This should go without saying, but I’ll say it anyway: Without customers paying for the product or service you provide, you’re not a businessperson; you’re a hobbyist. Yet many creatives have the most trouble seeing their work as a commodity, which they must tailor to fit (and sell to) a certain market.
In his book, T-Shirts and Suits, David Parrish talks about the difficulty creative people have running a successful, profitable business around their art. He notes, “The problem is that their business is built around themselves and their products and services, not around customers’ needs. They do their thing in a customer-free zone, a kind of creative vacuum.”
So what’s wrong with saying, “Dammit, I am a brilliant kids’ book illustrator! Where are my clients? Where’s my cash flow?”
First, you’ve gone from Starving Artise to Diva—not a pretty or productive transformation. You’re assuming that you’re the sun, and that the planets that are your customers revolve around you. You’re dead wrong!
Building a successful business is always about providing a product or service that is valuable to your customers. So find out what past customers found valuable. With a quick e-mail or phone call, let them know that you’re trying to improve your services and would appreciate knowing what they valued about your relationship. Include a short survey. You may be surprised by the results. While you thought they most valued your drawing capabilities, they may have been equally impressed by your timely results or willingness to collaborate. Use this information constantly to reshape your business into one in which your customers are the sun.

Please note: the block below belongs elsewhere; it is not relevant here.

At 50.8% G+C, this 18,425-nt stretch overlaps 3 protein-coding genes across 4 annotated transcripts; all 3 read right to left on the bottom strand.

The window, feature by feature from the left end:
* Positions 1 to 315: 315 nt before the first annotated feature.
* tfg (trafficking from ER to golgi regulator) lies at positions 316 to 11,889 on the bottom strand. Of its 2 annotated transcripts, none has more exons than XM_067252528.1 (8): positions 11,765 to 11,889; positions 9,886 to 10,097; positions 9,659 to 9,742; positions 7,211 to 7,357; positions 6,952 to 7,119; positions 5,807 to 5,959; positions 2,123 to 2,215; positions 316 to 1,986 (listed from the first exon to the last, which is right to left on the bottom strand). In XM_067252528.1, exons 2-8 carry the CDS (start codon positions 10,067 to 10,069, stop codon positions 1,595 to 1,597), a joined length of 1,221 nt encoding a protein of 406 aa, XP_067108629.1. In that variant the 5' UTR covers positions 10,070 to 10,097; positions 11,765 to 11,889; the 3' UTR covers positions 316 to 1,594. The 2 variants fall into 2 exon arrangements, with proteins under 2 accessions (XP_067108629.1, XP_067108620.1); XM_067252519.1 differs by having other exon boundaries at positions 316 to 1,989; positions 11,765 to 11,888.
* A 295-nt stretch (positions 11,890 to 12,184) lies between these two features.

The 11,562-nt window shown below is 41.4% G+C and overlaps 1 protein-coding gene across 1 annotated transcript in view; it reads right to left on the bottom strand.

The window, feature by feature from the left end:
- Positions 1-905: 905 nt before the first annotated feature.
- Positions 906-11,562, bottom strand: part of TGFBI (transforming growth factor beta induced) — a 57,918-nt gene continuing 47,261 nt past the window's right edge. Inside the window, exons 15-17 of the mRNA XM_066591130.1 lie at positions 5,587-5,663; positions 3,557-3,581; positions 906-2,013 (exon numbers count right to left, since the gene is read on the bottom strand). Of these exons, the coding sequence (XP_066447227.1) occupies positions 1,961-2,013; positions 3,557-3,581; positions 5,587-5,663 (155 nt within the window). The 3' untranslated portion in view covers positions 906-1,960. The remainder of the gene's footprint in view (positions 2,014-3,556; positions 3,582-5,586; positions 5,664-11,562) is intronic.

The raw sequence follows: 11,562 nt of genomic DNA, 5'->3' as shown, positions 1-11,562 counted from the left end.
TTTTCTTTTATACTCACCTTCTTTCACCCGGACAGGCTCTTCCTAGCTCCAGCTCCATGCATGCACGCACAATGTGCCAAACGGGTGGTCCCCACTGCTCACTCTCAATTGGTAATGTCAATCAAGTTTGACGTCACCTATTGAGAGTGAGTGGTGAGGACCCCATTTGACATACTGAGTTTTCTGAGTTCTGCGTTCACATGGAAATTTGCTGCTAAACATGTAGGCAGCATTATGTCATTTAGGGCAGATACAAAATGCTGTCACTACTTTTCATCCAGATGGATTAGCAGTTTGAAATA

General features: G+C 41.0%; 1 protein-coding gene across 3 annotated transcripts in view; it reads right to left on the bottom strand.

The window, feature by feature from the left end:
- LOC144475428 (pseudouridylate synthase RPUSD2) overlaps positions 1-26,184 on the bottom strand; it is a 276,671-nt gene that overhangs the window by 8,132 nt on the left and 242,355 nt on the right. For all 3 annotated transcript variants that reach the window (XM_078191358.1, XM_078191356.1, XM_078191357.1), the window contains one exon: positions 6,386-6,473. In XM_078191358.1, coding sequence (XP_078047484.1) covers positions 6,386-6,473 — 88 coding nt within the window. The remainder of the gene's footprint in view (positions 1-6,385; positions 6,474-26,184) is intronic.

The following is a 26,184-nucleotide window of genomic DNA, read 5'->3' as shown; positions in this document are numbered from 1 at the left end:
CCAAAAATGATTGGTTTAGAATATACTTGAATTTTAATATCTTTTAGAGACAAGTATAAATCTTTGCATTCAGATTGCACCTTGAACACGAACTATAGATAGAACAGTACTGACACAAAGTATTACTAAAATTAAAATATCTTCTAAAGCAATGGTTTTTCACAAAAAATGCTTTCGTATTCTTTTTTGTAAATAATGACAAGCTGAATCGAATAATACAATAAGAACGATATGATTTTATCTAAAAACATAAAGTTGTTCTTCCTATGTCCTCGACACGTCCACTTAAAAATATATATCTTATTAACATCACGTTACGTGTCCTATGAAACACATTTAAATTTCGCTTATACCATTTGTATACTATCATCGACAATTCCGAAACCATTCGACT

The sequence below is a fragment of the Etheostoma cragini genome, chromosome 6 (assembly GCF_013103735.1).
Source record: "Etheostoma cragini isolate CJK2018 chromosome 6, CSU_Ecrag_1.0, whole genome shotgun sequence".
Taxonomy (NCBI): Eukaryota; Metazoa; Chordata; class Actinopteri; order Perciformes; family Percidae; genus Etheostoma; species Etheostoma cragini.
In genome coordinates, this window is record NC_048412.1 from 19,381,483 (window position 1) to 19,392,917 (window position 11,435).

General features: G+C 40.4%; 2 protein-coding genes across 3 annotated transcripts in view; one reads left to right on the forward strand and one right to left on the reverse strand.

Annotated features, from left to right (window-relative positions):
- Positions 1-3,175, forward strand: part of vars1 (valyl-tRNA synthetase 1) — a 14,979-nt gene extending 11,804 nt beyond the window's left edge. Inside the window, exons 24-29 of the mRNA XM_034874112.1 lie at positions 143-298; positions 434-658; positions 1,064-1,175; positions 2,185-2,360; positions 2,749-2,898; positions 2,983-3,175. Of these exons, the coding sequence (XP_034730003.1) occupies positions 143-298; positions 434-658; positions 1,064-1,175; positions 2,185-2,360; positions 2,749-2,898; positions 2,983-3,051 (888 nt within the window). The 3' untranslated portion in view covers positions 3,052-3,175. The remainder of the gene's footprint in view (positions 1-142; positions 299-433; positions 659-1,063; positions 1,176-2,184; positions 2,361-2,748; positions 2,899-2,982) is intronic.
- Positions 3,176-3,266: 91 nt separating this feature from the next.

We do this all the time at Writers of the Round Table. We do not publish a book, launch a website, or definitively finish a project until we’ve contacted focus groups and asked them to fill out surveys relating what most and least resounded with them about the product. Based on the results of these surveys, we’ve made major changes to books, trashed entire logo concepts, streamlined website designs, and otherwise shifted projects around until the consensus became, “This is potentially life-changing!”
This doesn’t mean you should let your customers completely dictate your creative products. I encourage you to both fight “professionally” for what you believe is right. Ultimately, the end product will be a fusion of both o your core values and expertise.
Read: T-Shirts and Suits. Download the free e-book here!